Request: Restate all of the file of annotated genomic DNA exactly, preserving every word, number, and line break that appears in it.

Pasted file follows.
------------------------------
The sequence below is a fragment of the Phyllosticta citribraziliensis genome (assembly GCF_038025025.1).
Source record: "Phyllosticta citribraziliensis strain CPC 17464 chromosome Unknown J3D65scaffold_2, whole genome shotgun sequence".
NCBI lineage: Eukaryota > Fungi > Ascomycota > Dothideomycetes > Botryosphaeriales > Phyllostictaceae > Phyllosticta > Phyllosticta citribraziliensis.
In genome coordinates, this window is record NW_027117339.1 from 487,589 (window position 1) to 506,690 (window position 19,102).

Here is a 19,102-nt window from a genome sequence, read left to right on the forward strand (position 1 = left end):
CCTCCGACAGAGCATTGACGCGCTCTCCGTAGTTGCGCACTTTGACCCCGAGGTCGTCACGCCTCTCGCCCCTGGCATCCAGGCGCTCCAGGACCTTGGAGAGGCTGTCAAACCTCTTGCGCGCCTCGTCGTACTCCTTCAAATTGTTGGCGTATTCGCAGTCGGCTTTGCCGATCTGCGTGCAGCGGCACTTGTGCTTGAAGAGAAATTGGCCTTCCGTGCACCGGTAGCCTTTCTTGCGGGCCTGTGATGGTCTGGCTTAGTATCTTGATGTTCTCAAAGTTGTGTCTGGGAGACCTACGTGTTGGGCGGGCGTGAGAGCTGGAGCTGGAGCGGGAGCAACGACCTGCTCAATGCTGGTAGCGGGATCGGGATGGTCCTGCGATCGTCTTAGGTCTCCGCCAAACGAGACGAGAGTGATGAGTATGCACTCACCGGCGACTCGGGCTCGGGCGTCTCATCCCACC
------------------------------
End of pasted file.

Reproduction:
The sequence below is a fragment of the Phyllosticta citribraziliensis genome (assembly GCF_038025025.1).
Source record: "Phyllosticta citribraziliensis strain CPC 17464 chromosome Unknown J3D65scaffold_2, whole genome shotgun sequence".
NCBI lineage: Eukaryota > Fungi > Ascomycota > Dothideomycetes > Botryosphaeriales > Phyllostictaceae > Phyllosticta > Phyllosticta citribraziliensis.
In genome coordinates, this window is record NW_027117339.1 from 487,589 (window position 1) to 506,690 (window position 19,102).

Here is a 19,102-nt window from a genome sequence, read left to right on the forward strand (position 1 = left end):
CCTCCGACAGAGCATTGACGCGCTCTCCGTAGTTGCGCACTTTGACCCCGAGGTCGTCACGCCTCTCGCCCCTGGCATCCAGGCGCTCCAGGACCTTGGAGAGGCTGTCAAACCTCTTGCGCGCCTCGTCGTACTCCTTCAAATTGTTGGCGTATTCGCAGTCGGCTTTGCCGATCTGCGTGCAGCGGCACTTGTGCTTGAAGAGAAATTGGCCTTCCGTGCACCGGTAGCCTTTCTTGCGGGCCTGTGATGGTCTGGCTTAGTATCTTGATGTTCTCAAAGTTGTGTCTGGGAGACCTACGTGTTGGGCGGGCGTGAGAGCTGGAGCTGGAGCGGGAGCAACGACCTGCTCAATGCTGGTAGCGGGATCGGGATGGTCCTGCGATCGTCTTAGGTCTCCGCCAAACGAGACGAGAGTGATGAGTATGCACTCACCGGCGACTCGGGCTCGGGCGTCTCATCCCACC